How Many Times (and Places) Have You Been Banned?
Published: 2017-08-23

While studying tax accounting, I became familiar with the adage, “If you aren’t being audited (by the IRS), you’re paying too much tax.”

Something similar with respect to representing the revisionist point of view in the Comment threads that are still quite numerous across the Internet comes to my mind. If, commenting in support of the revisionist point of view in accordance with the CODOH article “You, Too, Can Be a Comment Commando,” you haven’t gotten your online self (selves) banned at a Web site or two, maybe you’re not doing it hard enough. Or, maybe I’m doing it too hard—fortunately, I have far more “selves” than the cat’s legendary nine lives, and so do you.

I, of course, am a Comment Commando, and have been for many years, in accordance with Jett Rucker’s fine article linked above. And I’ve been shot down a few times, too. Fortunately, both of the places where I’ve been banned use the commonly seen comment engine Disqus on their posts, so I can reproduce verbatim exactly those comments that got me banned. Perhaps other aspiring comment commandos (you?) might find the particulars of some interest.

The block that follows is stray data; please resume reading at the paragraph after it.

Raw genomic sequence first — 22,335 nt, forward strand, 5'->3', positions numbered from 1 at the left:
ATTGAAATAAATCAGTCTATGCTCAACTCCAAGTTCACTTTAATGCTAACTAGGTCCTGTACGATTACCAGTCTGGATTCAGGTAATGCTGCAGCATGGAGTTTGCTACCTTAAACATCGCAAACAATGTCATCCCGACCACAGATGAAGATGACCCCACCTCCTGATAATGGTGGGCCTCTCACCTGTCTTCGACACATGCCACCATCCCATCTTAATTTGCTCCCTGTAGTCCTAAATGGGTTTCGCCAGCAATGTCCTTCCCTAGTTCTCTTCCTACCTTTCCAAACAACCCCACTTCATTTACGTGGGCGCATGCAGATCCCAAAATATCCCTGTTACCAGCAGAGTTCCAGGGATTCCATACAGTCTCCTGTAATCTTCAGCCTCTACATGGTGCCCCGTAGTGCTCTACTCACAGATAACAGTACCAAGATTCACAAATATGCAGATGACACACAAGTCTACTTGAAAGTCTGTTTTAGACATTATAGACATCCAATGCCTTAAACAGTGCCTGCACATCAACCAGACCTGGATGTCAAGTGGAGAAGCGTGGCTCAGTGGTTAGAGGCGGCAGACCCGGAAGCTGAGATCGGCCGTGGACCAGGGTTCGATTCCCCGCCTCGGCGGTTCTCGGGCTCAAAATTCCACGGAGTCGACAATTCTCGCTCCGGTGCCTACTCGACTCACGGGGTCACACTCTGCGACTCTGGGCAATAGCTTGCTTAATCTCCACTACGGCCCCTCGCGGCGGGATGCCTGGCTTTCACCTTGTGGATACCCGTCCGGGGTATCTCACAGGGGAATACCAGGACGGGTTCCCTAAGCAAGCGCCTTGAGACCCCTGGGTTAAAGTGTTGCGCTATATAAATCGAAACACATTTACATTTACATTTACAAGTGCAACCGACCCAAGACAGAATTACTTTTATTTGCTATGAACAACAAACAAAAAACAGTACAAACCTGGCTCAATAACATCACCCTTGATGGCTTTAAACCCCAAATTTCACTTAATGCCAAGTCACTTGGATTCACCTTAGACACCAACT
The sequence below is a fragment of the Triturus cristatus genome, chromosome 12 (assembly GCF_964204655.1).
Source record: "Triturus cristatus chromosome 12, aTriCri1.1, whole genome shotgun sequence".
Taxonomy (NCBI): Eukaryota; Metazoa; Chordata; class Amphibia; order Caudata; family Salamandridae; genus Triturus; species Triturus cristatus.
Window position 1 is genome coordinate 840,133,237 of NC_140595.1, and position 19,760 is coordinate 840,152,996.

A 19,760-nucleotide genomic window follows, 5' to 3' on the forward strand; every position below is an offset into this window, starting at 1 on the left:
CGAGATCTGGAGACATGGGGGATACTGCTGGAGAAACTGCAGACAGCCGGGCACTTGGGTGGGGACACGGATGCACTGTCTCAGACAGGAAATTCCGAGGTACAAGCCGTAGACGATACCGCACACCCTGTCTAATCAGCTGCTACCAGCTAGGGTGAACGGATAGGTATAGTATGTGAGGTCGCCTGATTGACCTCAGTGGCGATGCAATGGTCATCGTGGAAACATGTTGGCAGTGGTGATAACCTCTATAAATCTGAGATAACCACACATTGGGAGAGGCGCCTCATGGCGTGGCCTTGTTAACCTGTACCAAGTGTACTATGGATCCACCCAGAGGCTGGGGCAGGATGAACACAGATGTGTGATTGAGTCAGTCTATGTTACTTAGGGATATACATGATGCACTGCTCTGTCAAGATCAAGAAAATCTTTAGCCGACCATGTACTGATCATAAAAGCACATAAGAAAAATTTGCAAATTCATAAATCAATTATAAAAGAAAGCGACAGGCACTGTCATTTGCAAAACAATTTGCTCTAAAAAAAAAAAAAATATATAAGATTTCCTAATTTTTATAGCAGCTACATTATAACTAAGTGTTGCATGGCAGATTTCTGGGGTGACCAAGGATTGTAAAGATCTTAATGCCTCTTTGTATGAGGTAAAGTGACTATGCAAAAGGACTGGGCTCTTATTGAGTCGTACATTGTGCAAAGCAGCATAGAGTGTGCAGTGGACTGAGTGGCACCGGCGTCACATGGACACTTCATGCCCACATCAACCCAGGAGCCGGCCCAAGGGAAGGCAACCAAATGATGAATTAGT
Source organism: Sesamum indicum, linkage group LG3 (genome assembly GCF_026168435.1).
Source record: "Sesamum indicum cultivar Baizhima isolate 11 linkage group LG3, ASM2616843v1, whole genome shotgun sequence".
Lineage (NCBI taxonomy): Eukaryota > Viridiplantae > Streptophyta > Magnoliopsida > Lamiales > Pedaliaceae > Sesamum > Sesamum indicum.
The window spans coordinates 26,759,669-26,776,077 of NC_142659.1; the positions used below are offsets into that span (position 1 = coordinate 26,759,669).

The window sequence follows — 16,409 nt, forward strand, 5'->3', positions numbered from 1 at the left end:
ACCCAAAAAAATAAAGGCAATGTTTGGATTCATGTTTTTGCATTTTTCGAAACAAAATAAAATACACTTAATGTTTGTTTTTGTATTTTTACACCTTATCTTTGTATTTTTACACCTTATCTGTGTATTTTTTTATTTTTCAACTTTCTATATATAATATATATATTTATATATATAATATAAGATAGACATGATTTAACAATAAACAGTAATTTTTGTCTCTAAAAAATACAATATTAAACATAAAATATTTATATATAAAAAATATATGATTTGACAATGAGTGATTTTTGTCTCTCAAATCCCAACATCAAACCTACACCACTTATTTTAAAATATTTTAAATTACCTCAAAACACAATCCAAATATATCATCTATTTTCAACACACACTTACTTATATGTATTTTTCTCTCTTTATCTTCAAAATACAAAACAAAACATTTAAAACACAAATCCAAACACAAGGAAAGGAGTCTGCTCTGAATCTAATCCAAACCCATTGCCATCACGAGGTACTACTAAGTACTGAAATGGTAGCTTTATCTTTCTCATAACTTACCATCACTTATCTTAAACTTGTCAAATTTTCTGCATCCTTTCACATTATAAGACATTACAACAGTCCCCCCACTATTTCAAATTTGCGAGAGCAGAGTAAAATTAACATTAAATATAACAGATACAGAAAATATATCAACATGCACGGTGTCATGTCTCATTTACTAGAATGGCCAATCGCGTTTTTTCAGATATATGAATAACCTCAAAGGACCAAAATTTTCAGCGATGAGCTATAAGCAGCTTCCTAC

The two sites where I’ve been banned under my present byline (here) are the History News Network and the blog of the Independent Institute of Oakland, California (many Web sites use the word Independent in their names). I have a long history with both sites, actually in more than just my present persona (Momma and Poppa MacVie’s little boy Ezra). While sometimes a series of serially escalatingly provocative comments might spur a banning perhaps after a warning, these two instances seem more-sudden; I can’t rule out the possibility that Disqus itself might post or disseminate to sites using its product lists of “troublemakers,” among whom I might now proudly number. And yes, you can get kicked off Disqus itself entirely. One of “you,” anyway. What you’d have to do for that remains undiscovered, to me, for now.